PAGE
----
Clayhanger, by Arnold Bennett

Chapter Eighteen.

Curiosity.

He was afraid that, from some obscure motive of propriety or self-protection, she would bring Janet with her, or perhaps Alicia. On the other hand, he was afraid that she would come alone. That she should come alone seemed to him, in spite of his reason, too brazen. Moreover, if she came alone would he be equal to the situation? Would he be able to carry the thing off in a manner adequate? He lacked confidence. He desired the moment of her arrival, and yet he feared it. His heart and his brain were all confused together in a turmoil of emotion which he could not analyse nor define.

He was in love. Love had caught him, and had affected his vision so that he no longer saw any phenomenon as it actually was; neither himself, nor Hilda, nor the circumstances which were uniting them. He could not follow a train of thought. He could not remain of one opinion nor in one mind. Within himself he was perpetually discussing Hilda, and her attitude. She was marvellous! But was she? She admired him! But did she? She had shown cunning! But was it not simplicity? He did not even feel sure whether he liked her. He tried to remember what she looked like, and he positively could not. The one matter upon which he could be sure was that his curiosity was hotly engaged. If he had had to state the case in words to another he would not have gone further than the word ‘curiosity.’ He had no notion that he was in love. He did not know what love was; he had not had sufficient opportunity of learning. Nevertheless the processes of love were at work within him. Silently and magically, by the force of desire and of pride, the refracting glass was being specially ground which would enable him, which would compel him, to see an ideal Hilda when he gazed at the real Hilda. He would not see the real Hilda any more unless some cataclysm should shatter the glass. And he might be likened to a prisoner on whom the gate of freedom is shut for ever, or to a stricken sufferer of whom it is known that he can never rise again and go forth into the fields. He was as somebody to whom the irrevocable had happened. And he knew it not. None knew. None guessed. All day he went his ways, striving to conceal the whirring preoccupation of his curiosity (a curiosity which he thought showed a fine masculine dash), and succeeded fairly well. The excellent, simple Maggie alone remarked in secret that he was slightly nervous and unnatural. But even she, with all her excellent simplicity, did not divine his victimhood.

At six o’clock he was back at the shop from his tea. It was a wet, chill night. On the previous evening he had caught cold, and he was beginning to sneeze. He said to himself that Hilda could not be expected to come on such a night. But he expected her. When the shop clock showed half-past six, he glanced at his watch, which also showed half-past six. Now at any instant she might arrive. The shop door opened, and simultaneously his heart ceased to beat. But the person who came in, puffing and snorting, was his father, who stood within the shop while shaking his soaked umbrella over the exterior porch. The draught from the shiny dark street and square struck cold, and Edwin responsively sneezed; and Darius Clayhanger upbraided him for not having worn his overcoat, and he replied with foolish unconvincingness that he had got a cold, that it was nothing. Darius grunted his way into the cubicle. Edwin remained in busy idleness at the right-hand counter; Stifford was tidying the contents of drawers behind the fancy-counter. And the fizzing gas-burners, inevitable accompaniment of night at the period, kept watch above. Under the heat of the stove, the damp marks of Darius Clayhanger’s entrance disappeared more quickly than the minutes ran. It grew almost impossible for Edwin to pass the time. At moments when his father was not stirring in the cubicle, and Stifford happened to be in repose, he could hear the ticking of the clock, which he could not remember ever having heard before, except when he mounted the steps to wind it.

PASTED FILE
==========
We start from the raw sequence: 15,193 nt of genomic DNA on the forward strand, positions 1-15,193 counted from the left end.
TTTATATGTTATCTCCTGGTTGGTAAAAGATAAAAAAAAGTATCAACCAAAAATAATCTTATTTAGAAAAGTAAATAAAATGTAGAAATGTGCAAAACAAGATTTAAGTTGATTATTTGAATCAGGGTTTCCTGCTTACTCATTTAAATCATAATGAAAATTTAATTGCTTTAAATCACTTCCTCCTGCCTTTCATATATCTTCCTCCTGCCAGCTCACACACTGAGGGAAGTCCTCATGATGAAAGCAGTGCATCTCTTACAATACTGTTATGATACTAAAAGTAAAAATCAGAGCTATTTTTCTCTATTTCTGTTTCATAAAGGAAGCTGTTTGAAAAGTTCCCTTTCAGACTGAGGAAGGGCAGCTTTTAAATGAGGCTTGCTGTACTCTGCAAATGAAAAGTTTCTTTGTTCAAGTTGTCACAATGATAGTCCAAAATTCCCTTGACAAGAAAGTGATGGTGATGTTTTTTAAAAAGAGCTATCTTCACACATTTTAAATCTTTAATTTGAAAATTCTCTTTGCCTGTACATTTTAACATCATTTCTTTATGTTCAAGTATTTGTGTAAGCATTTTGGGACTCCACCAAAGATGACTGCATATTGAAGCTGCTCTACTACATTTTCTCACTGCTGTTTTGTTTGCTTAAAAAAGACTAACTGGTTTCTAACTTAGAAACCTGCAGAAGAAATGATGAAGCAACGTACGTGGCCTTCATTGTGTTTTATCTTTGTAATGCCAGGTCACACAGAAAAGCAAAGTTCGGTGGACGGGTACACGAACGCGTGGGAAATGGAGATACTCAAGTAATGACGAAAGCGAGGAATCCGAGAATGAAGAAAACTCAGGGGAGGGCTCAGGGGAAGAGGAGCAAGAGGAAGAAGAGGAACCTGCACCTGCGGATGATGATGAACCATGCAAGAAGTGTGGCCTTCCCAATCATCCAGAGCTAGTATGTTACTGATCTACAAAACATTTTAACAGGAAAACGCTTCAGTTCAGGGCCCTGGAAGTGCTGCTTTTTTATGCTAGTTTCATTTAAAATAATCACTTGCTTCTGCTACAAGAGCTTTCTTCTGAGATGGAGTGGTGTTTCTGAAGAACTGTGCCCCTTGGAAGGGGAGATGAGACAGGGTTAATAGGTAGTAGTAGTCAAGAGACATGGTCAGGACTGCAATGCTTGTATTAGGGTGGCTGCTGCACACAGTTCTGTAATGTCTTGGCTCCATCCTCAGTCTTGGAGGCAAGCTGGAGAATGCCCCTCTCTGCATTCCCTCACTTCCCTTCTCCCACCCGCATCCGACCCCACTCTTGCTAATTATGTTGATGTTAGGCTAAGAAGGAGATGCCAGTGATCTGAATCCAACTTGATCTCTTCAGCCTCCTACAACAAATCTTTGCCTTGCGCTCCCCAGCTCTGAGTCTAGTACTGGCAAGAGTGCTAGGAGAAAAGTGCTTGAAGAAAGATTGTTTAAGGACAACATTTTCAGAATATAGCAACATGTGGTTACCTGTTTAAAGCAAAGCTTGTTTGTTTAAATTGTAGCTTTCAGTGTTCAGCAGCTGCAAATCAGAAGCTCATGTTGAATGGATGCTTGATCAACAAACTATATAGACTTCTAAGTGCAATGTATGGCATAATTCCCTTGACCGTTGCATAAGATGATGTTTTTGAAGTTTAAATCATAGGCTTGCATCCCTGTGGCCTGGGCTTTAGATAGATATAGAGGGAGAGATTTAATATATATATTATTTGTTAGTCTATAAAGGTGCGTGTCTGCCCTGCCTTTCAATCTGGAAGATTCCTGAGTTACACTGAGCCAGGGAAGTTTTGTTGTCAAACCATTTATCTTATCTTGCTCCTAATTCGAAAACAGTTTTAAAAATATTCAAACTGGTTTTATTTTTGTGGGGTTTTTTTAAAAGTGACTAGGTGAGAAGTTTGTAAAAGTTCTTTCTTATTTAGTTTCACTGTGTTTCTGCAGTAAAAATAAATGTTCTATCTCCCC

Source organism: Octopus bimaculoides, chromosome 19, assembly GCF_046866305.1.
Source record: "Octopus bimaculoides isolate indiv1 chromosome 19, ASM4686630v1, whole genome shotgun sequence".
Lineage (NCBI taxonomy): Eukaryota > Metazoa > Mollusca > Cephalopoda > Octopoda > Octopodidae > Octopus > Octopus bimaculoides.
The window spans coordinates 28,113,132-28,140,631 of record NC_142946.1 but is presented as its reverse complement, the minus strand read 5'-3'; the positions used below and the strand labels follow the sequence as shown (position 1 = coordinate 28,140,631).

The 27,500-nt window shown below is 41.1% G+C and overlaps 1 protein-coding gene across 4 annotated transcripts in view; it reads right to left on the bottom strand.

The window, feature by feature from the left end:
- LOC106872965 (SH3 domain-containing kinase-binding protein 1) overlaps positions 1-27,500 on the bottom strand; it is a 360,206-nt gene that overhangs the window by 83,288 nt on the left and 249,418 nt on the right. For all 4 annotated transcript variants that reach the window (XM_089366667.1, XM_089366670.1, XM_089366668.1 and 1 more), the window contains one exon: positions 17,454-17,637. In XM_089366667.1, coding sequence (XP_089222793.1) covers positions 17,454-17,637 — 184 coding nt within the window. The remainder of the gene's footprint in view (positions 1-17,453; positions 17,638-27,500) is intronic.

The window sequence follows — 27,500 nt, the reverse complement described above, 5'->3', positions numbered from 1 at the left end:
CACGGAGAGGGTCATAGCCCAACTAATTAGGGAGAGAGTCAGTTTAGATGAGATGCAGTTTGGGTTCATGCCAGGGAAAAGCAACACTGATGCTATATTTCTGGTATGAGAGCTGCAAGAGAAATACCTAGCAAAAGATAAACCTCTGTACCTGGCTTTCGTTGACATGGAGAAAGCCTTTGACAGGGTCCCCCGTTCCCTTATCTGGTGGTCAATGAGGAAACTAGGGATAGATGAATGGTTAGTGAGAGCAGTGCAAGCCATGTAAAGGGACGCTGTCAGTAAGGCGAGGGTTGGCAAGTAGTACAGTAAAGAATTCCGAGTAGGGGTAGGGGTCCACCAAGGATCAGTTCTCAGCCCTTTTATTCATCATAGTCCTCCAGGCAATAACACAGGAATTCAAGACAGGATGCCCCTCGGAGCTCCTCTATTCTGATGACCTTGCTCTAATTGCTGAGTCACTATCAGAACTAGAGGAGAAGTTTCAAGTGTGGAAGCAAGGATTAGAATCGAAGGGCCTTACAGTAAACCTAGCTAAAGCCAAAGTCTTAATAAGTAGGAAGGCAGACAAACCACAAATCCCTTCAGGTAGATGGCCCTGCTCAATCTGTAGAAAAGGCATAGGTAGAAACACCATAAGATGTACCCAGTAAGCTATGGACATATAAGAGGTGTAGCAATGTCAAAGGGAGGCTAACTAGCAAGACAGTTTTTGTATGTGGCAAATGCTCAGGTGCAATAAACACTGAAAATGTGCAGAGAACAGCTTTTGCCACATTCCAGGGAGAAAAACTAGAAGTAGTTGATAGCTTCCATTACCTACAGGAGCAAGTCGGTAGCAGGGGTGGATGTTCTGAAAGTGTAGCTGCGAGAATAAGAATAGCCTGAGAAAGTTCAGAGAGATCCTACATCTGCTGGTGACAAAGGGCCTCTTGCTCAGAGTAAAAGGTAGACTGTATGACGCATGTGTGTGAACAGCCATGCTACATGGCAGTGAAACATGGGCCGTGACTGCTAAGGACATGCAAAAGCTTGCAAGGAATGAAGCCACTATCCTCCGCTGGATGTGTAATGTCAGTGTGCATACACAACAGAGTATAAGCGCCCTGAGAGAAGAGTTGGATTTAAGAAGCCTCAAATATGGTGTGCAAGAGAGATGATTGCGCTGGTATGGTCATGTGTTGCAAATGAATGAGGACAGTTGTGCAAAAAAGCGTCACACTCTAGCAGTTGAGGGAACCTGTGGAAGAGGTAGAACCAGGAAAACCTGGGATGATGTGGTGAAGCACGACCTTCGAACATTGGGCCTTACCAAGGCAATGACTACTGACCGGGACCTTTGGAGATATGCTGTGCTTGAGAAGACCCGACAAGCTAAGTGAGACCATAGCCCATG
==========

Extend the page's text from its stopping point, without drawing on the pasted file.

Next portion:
At a quarter to seven he said to himself that he gave up hope, while pretending that he never had hoped, and that Hilda’s presence was indifferent to him. If she came not that day she would probably come some other day. What could it matter? He was very unhappy. He said to himself that he should have a long night’s reading, but the prospect of reading had no savour. He said: “No, I shan’t go in to see them to-night, I shall stay in and nurse my cold, and read.” This was mere futile bravado, for the impartial spectator in him, though far less clear-sighted and judicial now than formerly, foresaw with certainty that if Hilda did not come he would call at the Orgreaves’. At five minutes to seven he was miserable: he had decided to hope until five minutes to seven. He made it seven in despair. Then there were signs of a figure behind the misty glass of the door. The door opened. It could not be she! Impossible that it should be she! But it was she; she had the air of being a miracle.

Two.

His feelings were complex and contradictory, flitting about and crossing each other in his mind with astounding rapidity. He wished she had not come, because his father was there, and the thought of his father would intensify his self-consciousness. He wondered why he should care whether she came or not; after all she was only a young woman who wanted to see a printing works; at best she was not so agreeable as Janet, at worst she was appalling, and moreover he knew nothing about her. He had a glimpse of her face as, with a little tightening of the lips, she shut her umbrella. What was there in that face judged impartially? Why should he be to so absurd a degree curious about her? He thought how exquisitely delicious it would be to be walking with her by the shore of a lovely lake on a summer evening, pale hills in the distance. He had this momentary vision by reason of a coloured print of the “Silver Strand” of a Scottish loch which was leaning in a gilt frame against the artists’ materials cabinet and was marked twelve-and-six. During the day he had imagined himself with her in all kinds of beautiful spots and situations. But the chief of his sensations was one of exquisite relief . . . She had come. He could wreak his hungry curiosity upon her.